As hundreds of search crews frantically scour the waters off Indonesia where AirAsia Flight 8501 went down, a couple of ships a few thousand kilometers (miles) to the south are quietly combing another patch of ocean for perhaps the most infamous missing plane of all time - Malaysia Airlines Flight 370.
Nearly 10 months after the Malaysian aircraft vanished on a flight from Kuala Lumpur to Beijing, not a single trace of it has been found, despite a massive, Australian-led search effort in the remote waters of the southern Indian Ocean.
The location of Flight 8501 was a more fleeting mystery, though no less tragic: Wreckage and bodies were recovered from the Java Sea on Tuesday, more than two days after air-traffic controllers lost contact with the plane, which carried 162 passengers and crew.
The latest disaster focused attention once again on the frustratingly fruitless hunt for Flight 370.
Here is a look at the latest in that search:
Where are they searching - and how?
Three ships - two provided by a Dutch contractor and one provided by Malaysia - have been tasked with scouring a desolate, 60,000-square-kilometer (23,000-square-mile) area of the Indian Ocean about 1,800 kilometers (1,100 miles) west of Australia. Two of the ships have been dragging sonar devices called towfish through the water about 100 meters (330 feet) above the seabed to hunt for the wreckage. The third ship recently finished mapping the seafloor and returned to port in Western Australia last week to be fitted with search equipment.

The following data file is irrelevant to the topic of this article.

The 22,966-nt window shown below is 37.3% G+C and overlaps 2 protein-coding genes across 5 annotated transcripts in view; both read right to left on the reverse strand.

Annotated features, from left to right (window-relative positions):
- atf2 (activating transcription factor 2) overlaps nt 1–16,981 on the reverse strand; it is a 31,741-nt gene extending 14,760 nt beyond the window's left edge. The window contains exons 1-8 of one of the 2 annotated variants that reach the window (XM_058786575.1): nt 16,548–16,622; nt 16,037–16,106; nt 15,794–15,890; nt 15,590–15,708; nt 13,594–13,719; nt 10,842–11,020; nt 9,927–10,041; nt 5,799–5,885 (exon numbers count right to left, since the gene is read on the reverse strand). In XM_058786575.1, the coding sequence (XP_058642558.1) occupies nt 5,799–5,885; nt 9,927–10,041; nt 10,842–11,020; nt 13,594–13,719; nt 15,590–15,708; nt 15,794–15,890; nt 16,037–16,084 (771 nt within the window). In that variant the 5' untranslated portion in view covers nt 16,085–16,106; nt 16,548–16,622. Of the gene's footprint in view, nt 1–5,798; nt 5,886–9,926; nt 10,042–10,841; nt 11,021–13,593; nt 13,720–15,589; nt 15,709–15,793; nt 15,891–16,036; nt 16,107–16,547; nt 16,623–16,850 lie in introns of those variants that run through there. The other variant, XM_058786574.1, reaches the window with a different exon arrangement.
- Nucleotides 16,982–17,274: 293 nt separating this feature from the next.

How far have they gotten?
The ships have searched more than 12,000 square kilometers (4,600 square miles) of the seafloor - or one-fifth of the highest-priority search zone. So far, nothing connected to Flight 370 has been found.
What about floating debris?
Officials believe any wreckage that may have been floating has long since sunk. Still, they did ask Indonesian authorities in August to keep an eye out for any debris that may have drifted to the island nation's shores.
How long will it take to finish the search?
It depends. If there are no major delays due to bad weather or issues with the equipment (and there have already been some intermittent equipment problems), the search is expected to be completed by May. Otherwise, it could drag well beyond that.
So what do officials think happened?
There are a million theories. But the Australian Transport Safety Bureau, which is leading the search effort and has analyzed transmissions between the aircraft and a satellite, is working on the assumption that the plane was flying on autopilot when it ran out of fuel and crashed into the ocean. Malaysian officials heading up the investigation have previously said they believe the plane was deliberately diverted by someone on board, and its communications systems intentionally disabled.